The FDA tests for leachable lead amounts, while the EPA tests for the lead content. If a dinnerware piece has been fired correctly at high temperatures there should not be noticeable lead leaching. If the dinnerware is not used to store acidic foods, there should be not a problem.
Home Lead Tests
Home lead test kits test for surface lead only. They may detect surface lead on dishware and a positive test indicates a hazard, but since the test may not detect lower but still significant lead levels, a negative result is no guarantee that the dishware is safe.
What Guidelines Can We Follow?
I read on several different sites that glass and stoneware, unless decorated, are generally lead-free.
Generally, I feel more comfortable eating from plates manufactured in Europe and the USA, and would avoid dinnerware from Asia, Mexico, and Central America.
Corelle, Anchor Hocking, and Pyrex, not decorated, may be fine. I learned that not all whites are safe. The transparent glaze may contain lead.
I said generally because I learned while surfing the web that Pfaltzgraff, which until recently was made in the USA and now is manufactured elsewhere, does contain lead and that their Villa Della Luna ware and Nautica J Class have been recalled.
Several manufacturers now offer dinnerware made without lead and promote "lead-free" while selling their dishes.
- I read that the Homer Laughlin China Company’s new Fiesta line does not contain cadmium or lead, and as a bonus, it is designed and manufactured in the USA. According to their website, in the early eighties, Homer Laughlin began to produce lead-free china. Using lead-free glazes and a vitrified china body, Fiesta was reintroduced in new and updated colors.
- Denby (England) claims "No lead or cadmium is used during the manufacturing process of any Denby product." However, a reader informed me that Denby's products are now manufactured in China, so I crossed Denby off my list.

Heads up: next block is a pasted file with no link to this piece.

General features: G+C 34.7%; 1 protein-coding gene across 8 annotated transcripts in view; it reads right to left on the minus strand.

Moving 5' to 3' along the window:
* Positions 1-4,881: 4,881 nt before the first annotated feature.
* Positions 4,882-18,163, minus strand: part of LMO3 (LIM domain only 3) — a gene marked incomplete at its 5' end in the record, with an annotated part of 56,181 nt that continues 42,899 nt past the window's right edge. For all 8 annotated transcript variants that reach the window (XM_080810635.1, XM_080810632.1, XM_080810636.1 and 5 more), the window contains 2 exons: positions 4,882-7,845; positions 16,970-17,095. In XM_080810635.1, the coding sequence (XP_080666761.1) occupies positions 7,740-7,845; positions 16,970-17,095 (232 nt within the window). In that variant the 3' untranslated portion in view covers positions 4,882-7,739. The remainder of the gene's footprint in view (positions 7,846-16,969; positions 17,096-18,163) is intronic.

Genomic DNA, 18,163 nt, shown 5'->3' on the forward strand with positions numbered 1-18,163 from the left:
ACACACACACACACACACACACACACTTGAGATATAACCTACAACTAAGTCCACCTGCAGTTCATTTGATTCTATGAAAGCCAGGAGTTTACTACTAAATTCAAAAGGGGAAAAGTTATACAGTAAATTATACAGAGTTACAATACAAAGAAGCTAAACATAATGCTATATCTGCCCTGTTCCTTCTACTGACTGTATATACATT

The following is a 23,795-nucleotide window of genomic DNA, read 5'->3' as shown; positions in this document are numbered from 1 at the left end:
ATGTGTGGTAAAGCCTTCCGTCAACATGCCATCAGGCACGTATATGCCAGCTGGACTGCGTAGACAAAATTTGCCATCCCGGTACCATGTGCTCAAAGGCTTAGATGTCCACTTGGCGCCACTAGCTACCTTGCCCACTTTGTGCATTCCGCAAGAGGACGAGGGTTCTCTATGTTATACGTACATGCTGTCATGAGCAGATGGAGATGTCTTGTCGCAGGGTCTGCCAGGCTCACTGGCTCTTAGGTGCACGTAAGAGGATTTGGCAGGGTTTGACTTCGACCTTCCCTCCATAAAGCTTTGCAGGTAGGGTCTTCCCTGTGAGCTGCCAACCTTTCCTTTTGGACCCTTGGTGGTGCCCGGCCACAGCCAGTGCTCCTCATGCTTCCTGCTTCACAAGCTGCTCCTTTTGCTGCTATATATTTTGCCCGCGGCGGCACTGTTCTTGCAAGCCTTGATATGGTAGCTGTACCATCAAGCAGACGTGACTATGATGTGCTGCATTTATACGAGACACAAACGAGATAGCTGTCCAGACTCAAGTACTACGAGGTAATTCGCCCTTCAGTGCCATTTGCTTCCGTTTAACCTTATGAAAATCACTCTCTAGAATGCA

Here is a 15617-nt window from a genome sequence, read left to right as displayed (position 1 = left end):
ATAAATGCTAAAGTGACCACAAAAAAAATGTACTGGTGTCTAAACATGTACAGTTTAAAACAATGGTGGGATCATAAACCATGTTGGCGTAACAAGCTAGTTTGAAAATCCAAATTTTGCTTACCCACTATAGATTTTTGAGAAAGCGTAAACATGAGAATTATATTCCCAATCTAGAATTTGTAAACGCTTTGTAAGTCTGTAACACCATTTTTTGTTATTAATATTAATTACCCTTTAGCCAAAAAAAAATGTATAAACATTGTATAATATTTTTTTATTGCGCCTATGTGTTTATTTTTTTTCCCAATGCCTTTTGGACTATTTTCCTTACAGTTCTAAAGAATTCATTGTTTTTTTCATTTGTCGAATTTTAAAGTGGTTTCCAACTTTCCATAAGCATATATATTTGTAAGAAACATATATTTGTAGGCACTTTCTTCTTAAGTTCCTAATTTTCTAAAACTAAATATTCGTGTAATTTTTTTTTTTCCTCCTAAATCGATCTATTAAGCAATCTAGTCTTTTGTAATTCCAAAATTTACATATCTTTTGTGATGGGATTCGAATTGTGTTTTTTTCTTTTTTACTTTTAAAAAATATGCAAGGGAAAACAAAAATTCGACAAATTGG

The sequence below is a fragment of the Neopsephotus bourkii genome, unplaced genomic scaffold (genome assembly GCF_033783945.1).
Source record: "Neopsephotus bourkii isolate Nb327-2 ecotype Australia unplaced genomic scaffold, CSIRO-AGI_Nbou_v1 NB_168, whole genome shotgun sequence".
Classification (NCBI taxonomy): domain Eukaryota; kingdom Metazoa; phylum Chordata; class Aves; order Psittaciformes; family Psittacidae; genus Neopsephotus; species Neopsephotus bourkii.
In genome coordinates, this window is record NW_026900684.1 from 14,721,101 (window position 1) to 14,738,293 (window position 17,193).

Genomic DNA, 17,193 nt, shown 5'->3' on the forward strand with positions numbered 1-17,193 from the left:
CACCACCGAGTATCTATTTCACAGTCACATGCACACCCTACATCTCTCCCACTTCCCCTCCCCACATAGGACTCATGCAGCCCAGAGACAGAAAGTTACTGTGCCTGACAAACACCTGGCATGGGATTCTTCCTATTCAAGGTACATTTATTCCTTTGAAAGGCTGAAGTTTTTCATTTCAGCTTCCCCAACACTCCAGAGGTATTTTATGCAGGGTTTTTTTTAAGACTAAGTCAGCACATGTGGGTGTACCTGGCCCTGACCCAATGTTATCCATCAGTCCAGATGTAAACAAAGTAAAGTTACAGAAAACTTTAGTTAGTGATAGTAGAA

- Hartstone Pottery (USA) tells consumers "all body, glaze and paint raw materials are lead and cadmium free."
- Sengware (USA) is 100% lead and cadmium free and has modern colors and designs. However, Sengware is now out of business since I originally published this article.
- Terra Keramik (Switzerland) says theirs contain zero lead and cadmium. I read where Germany is the only country that can produce lead-free glass. Interestingly, Terra Keramik imports their clay and their platinum from Germany.
- Emile Henry (manufactured in France) states that "there is no lead or cadmium in our products, all of the glazes meet California Prop 65, and all of the products are 100% food safe." ** see reader's comment below! Her Emile Henry tested high in lead!
- Apilco and Pilluvuyt, (manufactured in France) are also supposed to be lead and cadmium-free. I read somewhere that Williams Sonoma tests all of their dinnerware, glassware and other items used for serving food to ensure that they meet FDA and California Proposition 65 requirements for lead and cadmium.
- Emerson Pottery is based in the US and follows green practices.
- This American commercial manufacturer, HF Coors, states that their dinnerware is lead- and cadmium-free.
- Lead and cadmium free certified coffee mugs from Mug Revolution.
What Is California Prop 65?
Why is it referred to specifically?
I think it's because it's the toughest requirement out there (in the US, anyway) so it's "the" one to adhere to. Here's some info I found on the web:
Proposition 65 is a California voter initiative passed in 1986 requiring the Governor to publish a list of chemicals known to the State of California to cause cancer, birth defects and other reproductive harm. The list of "Prop 65 Chemicals" currently contains over 700 chemical entries and is updated quarterly.
Prop 65 requires that "No person in the course of doing business shall knowingly and intentionally expose any individual to a chemical known to the state to cause cancer or reproductive toxicity without first giving clear and reasonable warning to such individual."
Generally, I guess the safest thing to do is avoid all porcelain, ceramic and stoneware and use glass as much as possible, or trust one of these manufacturers listed above and go buy all new dinnerware.
If You're a Mosaic Artist, Be Careful
Oh, and back to the original quest, all of us mosaic artists who use broken china in our creations should take some precautions (gloves, masks) and be more aware of the dangers when working with lovely old vintage plates and colorful imports.